Theology Book Review

Counterfeit Kingdom: The Dangers of New Revelation, New Prophets, and New Age Practices in the Church

by Holly Pivec and R. Douglas Geivett
Reviewed date: 2023 Mar 1
257 pages
cover art

I was skeptical of the New Apostolic Reformation (NAR), so I went and got a book from the two foremost critics of the NAR, and by golly, it turns out I was right.

I have a few complaints about Counterfeit Kingdom, some minor and one that I think is substantial. First, the minor complaints: it is short and very basic. It's an introductory book for a popular audience. I was hoping for a more detailed look at NAR theology and doctrine. For that, I think I need to read Geivett and Pivec's 2014 book A New Apostolic Reformation?: A Biblical Response to a Worldwide Movement.

Second, the chapter on NAR music was lacking because they couldn't quote the song lyrics. This is due to strong copyright claims on music lyrics, they explain, so it's understandable. But that makes the music chapter less helpful than it could have been.

Third, the book talks mostly about Bethel Church in Redding, California, their "apostle" Bill Johnson and their "prophet" Kris Vallotton. It does mention other churches and other NAR leaders, but it's not a stretch to say this book is a specific refutation of Bethel, Bill Johnson, and Kris Vallotton. A broader view might have been nice.

Those are minor quibbles. My more substantial complaint is that the book details the spiritually abusive practices that happen at Bethel and other NAR churches, but does not explain that these spiritually abusive practices are not unique to NAR. I've read about spiritual abuse, and these same patterns of behavior play out in churches from every doctrinal and theological framework. The particular beliefs of a group don't make a difference: the patterns of abuse are constant from one controlling church to the next. Fundamentalist, evangelical, charismatic, cessationist, complementarian, egalitarian, Reformed, whatever. Now, I happen to think certain theologies and certain church governance structures can make a church more susceptible to being taken over by spiritually abusive leadership, but the particular patterns of behavior and how that plays out tend to be the same.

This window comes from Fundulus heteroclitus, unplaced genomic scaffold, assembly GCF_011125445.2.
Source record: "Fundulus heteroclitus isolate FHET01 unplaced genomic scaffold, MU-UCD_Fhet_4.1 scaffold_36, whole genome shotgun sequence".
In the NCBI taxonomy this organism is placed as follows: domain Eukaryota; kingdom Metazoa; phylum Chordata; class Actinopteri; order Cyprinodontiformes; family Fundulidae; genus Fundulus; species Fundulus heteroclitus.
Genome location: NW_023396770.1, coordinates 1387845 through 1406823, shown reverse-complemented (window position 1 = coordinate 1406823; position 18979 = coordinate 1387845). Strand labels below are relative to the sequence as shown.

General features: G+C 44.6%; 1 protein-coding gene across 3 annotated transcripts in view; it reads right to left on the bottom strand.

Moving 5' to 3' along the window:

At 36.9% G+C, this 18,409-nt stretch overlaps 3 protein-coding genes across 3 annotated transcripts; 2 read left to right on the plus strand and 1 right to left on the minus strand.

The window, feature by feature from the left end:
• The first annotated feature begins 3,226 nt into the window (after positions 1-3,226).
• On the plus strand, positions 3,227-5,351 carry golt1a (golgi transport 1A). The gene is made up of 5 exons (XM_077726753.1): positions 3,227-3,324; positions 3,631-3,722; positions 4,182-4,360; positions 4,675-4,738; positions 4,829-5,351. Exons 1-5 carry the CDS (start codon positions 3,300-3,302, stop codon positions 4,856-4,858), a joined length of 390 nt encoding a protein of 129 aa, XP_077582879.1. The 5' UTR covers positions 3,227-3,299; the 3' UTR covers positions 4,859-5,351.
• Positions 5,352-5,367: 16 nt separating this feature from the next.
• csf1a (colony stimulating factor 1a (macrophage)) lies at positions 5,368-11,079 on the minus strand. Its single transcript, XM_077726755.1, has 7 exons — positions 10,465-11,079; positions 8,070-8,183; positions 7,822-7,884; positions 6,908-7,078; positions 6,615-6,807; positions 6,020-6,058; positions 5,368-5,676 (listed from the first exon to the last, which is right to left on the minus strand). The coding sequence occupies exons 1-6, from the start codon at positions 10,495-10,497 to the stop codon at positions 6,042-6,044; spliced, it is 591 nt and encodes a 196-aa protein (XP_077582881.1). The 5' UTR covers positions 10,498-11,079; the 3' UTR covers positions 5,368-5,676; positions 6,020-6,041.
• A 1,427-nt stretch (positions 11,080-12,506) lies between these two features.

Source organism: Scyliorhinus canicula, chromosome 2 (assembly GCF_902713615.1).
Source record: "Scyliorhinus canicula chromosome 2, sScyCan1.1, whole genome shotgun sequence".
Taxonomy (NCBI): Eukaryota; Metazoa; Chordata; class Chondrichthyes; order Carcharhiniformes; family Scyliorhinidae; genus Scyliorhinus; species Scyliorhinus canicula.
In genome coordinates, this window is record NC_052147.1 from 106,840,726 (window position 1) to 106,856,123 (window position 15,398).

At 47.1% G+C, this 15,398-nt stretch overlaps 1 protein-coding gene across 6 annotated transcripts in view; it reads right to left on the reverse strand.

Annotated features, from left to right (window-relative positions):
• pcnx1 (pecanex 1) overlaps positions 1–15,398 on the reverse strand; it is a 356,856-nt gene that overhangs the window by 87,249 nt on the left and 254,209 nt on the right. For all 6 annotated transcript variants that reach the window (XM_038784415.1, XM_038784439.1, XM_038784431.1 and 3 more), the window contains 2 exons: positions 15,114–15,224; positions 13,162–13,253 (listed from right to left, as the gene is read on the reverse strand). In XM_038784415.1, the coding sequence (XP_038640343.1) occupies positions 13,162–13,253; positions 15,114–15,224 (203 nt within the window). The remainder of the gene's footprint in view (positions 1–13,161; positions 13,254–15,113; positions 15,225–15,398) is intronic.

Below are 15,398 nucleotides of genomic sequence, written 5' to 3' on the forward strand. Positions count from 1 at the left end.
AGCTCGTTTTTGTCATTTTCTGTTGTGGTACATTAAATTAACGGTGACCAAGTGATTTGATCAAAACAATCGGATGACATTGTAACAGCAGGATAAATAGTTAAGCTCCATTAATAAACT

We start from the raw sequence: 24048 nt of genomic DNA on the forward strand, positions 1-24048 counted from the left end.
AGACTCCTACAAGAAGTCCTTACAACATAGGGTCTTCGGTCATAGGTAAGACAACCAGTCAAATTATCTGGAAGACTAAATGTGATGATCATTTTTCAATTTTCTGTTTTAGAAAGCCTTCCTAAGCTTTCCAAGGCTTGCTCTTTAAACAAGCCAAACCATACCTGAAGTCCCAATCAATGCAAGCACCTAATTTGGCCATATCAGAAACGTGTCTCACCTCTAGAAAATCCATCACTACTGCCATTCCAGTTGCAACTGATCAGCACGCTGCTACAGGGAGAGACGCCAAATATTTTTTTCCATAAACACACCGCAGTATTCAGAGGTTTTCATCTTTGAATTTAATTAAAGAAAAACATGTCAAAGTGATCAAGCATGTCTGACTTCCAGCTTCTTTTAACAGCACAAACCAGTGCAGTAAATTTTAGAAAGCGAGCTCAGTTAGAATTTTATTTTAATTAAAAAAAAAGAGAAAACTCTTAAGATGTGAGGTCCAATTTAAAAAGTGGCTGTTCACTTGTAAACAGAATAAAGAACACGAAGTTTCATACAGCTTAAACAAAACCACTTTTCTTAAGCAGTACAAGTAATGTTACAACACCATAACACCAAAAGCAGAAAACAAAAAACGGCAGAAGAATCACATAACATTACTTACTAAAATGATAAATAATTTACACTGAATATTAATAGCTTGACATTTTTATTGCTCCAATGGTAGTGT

On the plus side, the book spent a lot of time discussing the signs of the NAR worldview. E.g., the unique terminology they use, the unique spiritual practices they have, etc. This is helpful for people who are trying to identify signs of NAR influence coming into their churches and institutions. If we don't recognize the particular signs of NAR influence we may not recognize when NAR thought infiltrates our previously orthodox Christian spaces.

To be fair-minded, I will be reading Dr. Randy Clark's August 2022 paper defending NAR against the criticisms of Pivec and Geivett. Clark is responding to their 2014 book A New Apostolic Reformation?: A Biblical Response to a Worldwide Movement, so I will read that first and then read Clark's paper. This Counterfeit Kingdom book (November 2022) comes after Clark's paper.

Archive | Search